August 1, 2021

Horizontal thinking.

What is horizontal thinking? A presentation.

Horizontal thinking.

This essay is the third and final in a series of three essays on dimensions of thinking.

Have you ever had a brilliant idea?

Having dealt with the vertical dimension, as well as the dimension of depth, we now turn to the horizontal dimension. This is the easiest dimension of thinking to explain in theory, but perhaps the most difficult to practice well. So, what is the horizontal dimension of thinking?

Have you ever heard of lateral thinking? Put simply: lateral thinking is creative thinking. And “lateral” is a synonym of “horizontal”. Thus, horizontal thinking is creative thinking. So, what are some examples of lateral thinking used in philosophy and academia?

To explain this in a meaningful sense, let us take a small detour into formal logic. In logic we learn about three forms of reasoning: deductive, inductive, and abductive reasoning. Deduction is a process of reasoning towards a certain conclusion, much like vertical thinking. It is fully logical, and fully certain once valid.

Induction is a form of argument where one conclusion is spread over an entire population without 100% certainty. This might sound unreasonable, but it is much more common than you might think, and works wonderfully when applied well. For example: When surveys are done to uncover the Slovenians view on politics, the survey does not actually ask every single Slovenian. Instead, they ask “a representative few”, which is an amount meant to catch the diversity of the population at large, and they then count those findings as applying to all the population. This is an example of a very common form of inductive reasoning, and it sometimes works and sometimes does not.

There are other times where induction is safer. In physics, one does not actually observe every single atom to conclude that it does indeed have a nucleus and an electron. We have observed a few atoms, and we simply induce that the same conditions apply for all other atoms. This is a safer form of induction because the amount of data is smaller and much more basic than a political survey. And here we hit upon a rule: If you want to induce something, it is safer if what you induce is basic and simple. The weakness of inductive reasoning lies in complexity.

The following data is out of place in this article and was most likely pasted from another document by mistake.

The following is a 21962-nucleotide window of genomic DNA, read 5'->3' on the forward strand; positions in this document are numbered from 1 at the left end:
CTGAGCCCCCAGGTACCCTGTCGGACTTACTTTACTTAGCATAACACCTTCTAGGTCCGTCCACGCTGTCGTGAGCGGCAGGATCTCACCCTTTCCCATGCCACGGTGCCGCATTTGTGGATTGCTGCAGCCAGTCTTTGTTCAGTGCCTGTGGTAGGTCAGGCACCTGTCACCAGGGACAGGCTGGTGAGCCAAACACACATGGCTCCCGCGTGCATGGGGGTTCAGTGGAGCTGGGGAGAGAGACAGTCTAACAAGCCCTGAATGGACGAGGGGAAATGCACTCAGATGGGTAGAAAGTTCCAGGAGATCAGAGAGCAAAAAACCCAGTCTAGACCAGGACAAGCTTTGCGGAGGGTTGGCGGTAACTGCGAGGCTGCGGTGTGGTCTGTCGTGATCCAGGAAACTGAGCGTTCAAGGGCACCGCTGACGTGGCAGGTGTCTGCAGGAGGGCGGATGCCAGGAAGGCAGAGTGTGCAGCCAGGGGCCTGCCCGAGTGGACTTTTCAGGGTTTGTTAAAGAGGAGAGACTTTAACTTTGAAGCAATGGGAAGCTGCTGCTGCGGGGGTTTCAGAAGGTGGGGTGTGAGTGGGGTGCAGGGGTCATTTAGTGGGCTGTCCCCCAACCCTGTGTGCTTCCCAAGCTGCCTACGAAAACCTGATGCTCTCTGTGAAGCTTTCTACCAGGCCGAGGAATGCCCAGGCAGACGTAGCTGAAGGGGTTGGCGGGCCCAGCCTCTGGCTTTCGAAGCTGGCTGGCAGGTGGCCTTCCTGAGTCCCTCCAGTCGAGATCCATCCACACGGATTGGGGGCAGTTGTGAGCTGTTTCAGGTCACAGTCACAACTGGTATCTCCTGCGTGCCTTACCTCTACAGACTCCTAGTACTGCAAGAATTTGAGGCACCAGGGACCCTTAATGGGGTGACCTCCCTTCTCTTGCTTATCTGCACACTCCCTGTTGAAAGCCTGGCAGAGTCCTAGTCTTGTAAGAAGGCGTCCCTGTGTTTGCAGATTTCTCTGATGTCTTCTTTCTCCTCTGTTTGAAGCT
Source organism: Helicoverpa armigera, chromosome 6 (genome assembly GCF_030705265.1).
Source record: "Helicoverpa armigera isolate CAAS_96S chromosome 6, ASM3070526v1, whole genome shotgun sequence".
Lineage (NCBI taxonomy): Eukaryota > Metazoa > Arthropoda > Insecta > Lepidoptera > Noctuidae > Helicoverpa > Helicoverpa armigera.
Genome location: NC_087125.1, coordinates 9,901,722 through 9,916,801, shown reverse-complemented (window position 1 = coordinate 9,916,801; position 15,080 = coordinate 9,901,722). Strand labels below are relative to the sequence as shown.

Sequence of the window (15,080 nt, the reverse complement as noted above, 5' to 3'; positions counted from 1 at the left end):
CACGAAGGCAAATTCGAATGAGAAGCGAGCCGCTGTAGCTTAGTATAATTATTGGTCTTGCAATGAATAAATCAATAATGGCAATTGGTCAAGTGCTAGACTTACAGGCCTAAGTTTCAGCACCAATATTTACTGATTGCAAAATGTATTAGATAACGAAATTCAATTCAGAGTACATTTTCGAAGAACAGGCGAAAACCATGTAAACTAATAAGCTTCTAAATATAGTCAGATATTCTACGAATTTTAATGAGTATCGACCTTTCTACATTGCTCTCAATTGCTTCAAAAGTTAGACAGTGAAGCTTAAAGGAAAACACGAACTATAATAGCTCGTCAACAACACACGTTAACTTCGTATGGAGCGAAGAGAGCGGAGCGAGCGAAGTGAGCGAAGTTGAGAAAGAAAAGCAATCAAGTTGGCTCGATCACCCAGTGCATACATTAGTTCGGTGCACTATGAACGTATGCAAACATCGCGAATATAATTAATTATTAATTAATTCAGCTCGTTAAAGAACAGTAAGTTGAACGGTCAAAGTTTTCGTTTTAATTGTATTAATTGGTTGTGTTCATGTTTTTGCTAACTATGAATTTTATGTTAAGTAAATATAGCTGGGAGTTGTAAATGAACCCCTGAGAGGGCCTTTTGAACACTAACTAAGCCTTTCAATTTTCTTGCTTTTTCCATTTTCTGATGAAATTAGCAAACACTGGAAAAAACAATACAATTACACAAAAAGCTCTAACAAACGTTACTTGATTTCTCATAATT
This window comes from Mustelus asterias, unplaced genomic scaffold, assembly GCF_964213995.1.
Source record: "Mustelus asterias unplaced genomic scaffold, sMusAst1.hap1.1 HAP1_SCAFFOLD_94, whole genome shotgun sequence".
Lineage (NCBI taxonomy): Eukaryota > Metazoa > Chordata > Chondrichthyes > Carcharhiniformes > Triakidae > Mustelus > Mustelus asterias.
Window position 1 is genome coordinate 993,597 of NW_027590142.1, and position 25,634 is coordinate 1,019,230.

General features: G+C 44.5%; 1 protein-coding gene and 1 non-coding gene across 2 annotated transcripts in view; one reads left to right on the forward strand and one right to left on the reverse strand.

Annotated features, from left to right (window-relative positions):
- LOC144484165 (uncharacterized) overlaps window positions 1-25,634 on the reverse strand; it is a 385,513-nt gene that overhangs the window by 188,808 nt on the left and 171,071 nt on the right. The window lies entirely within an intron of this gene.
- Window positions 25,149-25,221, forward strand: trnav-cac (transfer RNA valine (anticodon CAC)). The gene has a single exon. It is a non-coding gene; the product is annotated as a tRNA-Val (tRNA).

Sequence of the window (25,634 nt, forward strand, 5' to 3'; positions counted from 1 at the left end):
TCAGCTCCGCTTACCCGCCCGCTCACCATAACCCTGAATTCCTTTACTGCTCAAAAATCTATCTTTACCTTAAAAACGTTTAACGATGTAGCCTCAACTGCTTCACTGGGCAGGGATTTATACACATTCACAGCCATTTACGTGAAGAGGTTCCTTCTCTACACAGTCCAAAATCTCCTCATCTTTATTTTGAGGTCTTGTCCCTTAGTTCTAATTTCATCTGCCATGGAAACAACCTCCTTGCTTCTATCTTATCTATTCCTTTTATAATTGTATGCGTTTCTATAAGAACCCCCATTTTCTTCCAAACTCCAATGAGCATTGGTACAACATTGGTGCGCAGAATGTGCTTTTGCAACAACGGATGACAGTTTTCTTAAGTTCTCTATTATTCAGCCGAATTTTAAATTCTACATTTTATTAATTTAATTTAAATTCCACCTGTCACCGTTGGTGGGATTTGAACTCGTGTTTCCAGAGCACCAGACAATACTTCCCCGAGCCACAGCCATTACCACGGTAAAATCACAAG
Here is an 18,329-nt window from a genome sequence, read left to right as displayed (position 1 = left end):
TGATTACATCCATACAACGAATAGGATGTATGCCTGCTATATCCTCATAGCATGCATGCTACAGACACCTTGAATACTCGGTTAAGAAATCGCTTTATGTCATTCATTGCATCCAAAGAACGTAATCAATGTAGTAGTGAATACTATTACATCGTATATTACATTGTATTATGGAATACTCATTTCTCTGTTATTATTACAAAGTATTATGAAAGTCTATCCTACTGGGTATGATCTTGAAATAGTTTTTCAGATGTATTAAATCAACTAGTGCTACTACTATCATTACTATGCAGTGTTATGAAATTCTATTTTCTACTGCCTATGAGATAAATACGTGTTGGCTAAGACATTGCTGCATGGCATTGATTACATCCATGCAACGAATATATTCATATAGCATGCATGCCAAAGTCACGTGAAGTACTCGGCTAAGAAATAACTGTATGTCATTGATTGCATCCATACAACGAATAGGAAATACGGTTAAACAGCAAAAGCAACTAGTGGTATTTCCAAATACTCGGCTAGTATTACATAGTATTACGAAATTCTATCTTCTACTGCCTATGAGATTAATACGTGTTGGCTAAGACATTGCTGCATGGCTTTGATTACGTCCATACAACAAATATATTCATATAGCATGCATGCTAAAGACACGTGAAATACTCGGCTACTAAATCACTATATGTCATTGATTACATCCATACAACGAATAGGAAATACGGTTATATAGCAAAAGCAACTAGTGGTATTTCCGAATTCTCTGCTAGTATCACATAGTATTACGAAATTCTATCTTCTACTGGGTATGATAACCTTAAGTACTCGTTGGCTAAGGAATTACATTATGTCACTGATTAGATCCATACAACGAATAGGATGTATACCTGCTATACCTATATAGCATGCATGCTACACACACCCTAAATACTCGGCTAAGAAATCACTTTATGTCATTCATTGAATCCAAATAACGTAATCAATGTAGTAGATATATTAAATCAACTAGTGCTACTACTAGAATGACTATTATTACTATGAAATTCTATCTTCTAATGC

Finally, we have abductive reasoning. This form of reasoning is colloquially known as “an inference to the best solution”, and this is an example of horizontal thinking because it is creative. Abductive reasoning is useful when there is not enough information to fully solve the problem at hand, but one nevertheless has a decent theory on how to solve the problem. Although the lack of information means that we cannot verify that theory as the solution, we guess that the theory is the solution, and then work from there. This is often used in astrophysics where data is scarce, and this is an excellent example of horizontal thinking.

Interestingly, Sherlock Holmes usually reasons abductively, and not deductively. He usually presents an inference to the best solution when all the information is not present, and he does it very well. Indeed, if he actually practised deduction then there would be no suspense, because a valid deduction is always 100% certain. This would make for a boring read. What confirms Sherlock's horizontal thinking is not the reasoning itself, but the criminals. In the tales of Sherlock Holmes the criminals usually give themselves up when Sherlock presents his reasoning. With the detour finished, let us return to the topic at hand.

Lateral thinking is therefore creative thinking because it comes up with new information in the conclusion that was not present in the premises. Another example where this is taken to a high standard is the PhD thesis. When writing such a thesis one is expected to “bring something new to the table”. This does not have to be lateral thinking, but it is at this stage where one is “qualified” to think creatively. Having done a bachelor’s and master’s degree, one is now considered esteemed enough to be able to present proper ideas that actually contribute to whichever field of research one is working in. By mastering vertical and deep thinking, a product of horizontal thinking which builds upon the two former dimensions is more certain to be useful.

If you have ever discussed something which you know well in a group of people, then you probably understand why horizontal thinking is put on such constraints in academia. There are simply too many ideas, and most of them are usually not hitting the spot. This is not to say that they are bad. Ideas are rarely poor, but the way that the production of knowledge is structured entails that ideas fit into this structure. Sometimes the idea is too advanced for the structure. This is what we could refer to as “being ahead of one’s time”. The opposite also happens: I have myself come up with many brilliant ideas only to realise that they were first thought up thousands of years ago in ancient Hellas.

Now that we have done the three dimensions of thinking, I hope that you find yourself wanting to think. These dimensions are not exhaustive: There are many other forms of thinking. However, I think these three are particularly useful because they all neatly correspond to the three conventional degrees we have in universities today.

Have you ever had a brilliant idea? I hope that you have. However, I hope that with the dimensions of thinking, you are able to have even more brilliant ideas. Ideas which are thought in three dimensions.

Happy thinking!


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